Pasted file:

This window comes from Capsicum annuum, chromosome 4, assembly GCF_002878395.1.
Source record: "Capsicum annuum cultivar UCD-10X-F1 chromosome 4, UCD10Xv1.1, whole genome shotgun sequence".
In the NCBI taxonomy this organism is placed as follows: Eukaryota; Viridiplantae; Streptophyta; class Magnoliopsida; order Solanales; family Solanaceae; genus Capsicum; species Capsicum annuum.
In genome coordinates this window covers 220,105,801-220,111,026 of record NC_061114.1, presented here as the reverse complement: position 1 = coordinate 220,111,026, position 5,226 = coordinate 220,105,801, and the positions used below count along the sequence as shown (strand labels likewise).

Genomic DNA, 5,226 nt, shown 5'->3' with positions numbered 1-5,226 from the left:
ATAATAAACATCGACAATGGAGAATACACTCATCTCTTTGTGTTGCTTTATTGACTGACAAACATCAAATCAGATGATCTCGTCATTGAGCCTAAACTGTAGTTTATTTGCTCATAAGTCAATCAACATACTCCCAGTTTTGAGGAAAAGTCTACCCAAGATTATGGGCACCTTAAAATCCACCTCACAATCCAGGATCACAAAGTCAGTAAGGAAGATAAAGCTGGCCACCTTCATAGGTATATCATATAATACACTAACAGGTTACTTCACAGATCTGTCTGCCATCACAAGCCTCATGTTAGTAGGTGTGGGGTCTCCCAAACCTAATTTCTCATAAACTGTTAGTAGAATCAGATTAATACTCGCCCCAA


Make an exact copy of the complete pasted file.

This window comes from Capsicum annuum, chromosome 4, assembly GCF_002878395.1.
Source record: "Capsicum annuum cultivar UCD-10X-F1 chromosome 4, UCD10Xv1.1, whole genome shotgun sequence".
In the NCBI taxonomy this organism is placed as follows: Eukaryota; Viridiplantae; Streptophyta; class Magnoliopsida; order Solanales; family Solanaceae; genus Capsicum; species Capsicum annuum.
In genome coordinates this window covers 220,105,801-220,111,026 of record NC_061114.1, presented here as the reverse complement: position 1 = coordinate 220,111,026, position 5,226 = coordinate 220,105,801, and the positions used below count along the sequence as shown (strand labels likewise).

Genomic DNA, 5,226 nt, shown 5'->3' with positions numbered 1-5,226 from the left:
ATAATAAACATCGACAATGGAGAATACACTCATCTCTTTGTGTTGCTTTATTGACTGACAAACATCAAATCAGATGATCTCGTCATTGAGCCTAAACTGTAGTTTATTTGCTCATAAGTCAATCAACATACTCCCAGTTTTGAGGAAAAGTCTACCCAAGATTATGGGCACCTTAAAATCCACCTCACAATCCAGGATCACAAAGTCAGTAAGGAAGATAAAGCTGGCCACCTTCATAGGTATATCATATAATACACTAACAGGTTACTTCACAGATCTGTCTGCCATCACAAGCCTCATGTTAGTAGGTGTGGGGTCTCCCAAACCTAATTTCTCATAAACTGTTAGTAGAATCAGATTAATACTCGCCCCAA